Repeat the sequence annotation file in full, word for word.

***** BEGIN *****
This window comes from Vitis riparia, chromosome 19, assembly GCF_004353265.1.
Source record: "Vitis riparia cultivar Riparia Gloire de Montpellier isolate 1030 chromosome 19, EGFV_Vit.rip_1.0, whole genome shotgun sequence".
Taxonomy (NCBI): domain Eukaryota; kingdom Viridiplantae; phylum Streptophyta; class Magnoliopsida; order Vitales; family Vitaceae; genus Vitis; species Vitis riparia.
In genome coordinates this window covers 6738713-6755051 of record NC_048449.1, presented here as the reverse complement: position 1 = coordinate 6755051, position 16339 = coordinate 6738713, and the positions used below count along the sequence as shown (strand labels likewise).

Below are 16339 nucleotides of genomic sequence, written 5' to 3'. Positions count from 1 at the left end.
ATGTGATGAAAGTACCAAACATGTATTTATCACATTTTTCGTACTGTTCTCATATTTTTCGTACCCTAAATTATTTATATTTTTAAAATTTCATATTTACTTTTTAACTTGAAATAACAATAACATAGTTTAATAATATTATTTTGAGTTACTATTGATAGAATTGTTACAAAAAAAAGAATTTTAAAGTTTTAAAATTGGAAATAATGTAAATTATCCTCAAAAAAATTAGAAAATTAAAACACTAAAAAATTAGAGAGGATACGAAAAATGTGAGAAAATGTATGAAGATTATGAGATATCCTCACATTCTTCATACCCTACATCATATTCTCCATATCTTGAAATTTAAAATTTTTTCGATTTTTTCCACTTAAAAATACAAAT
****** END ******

This window comes from Vitis riparia, chromosome 19, assembly GCF_004353265.1.
Source record: "Vitis riparia cultivar Riparia Gloire de Montpellier isolate 1030 chromosome 19, EGFV_Vit.rip_1.0, whole genome shotgun sequence".
Taxonomy (NCBI): domain Eukaryota; kingdom Viridiplantae; phylum Streptophyta; class Magnoliopsida; order Vitales; family Vitaceae; genus Vitis; species Vitis riparia.
In genome coordinates this window covers 6738713-6755051 of record NC_048449.1, presented here as the reverse complement: position 1 = coordinate 6755051, position 16339 = coordinate 6738713, and the positions used below count along the sequence as shown (strand labels likewise).

Below are 16339 nucleotides of genomic sequence, written 5' to 3'. Positions count from 1 at the left end.
ATGTGATGAAAGTACCAAACATGTATTTATCACATTTTTCGTACTGTTCTCATATTTTTCGTACCCTAAATTATTTATATTTTTAAAATTTCATATTTACTTTTTAACTTGAAATAACAATAACATAGTTTAATAATATTATTTTGAGTTACTATTGATAGAATTGTTACAAAAAAAAGAATTTTAAAGTTTTAAAATTGGAAATAATGTAAATTATCCTCAAAAAAATTAGAAAATTAAAACACTAAAAAATTAGAGAGGATACGAAAAATGTGAGAAAATGTATGAAGATTATGAGATATCCTCACATTCTTCATACCCTACATCATATTCTCCATATCTTGAAATTTAAAATTTTTTCGATTTTTTCCACTTAAAAATACAAAT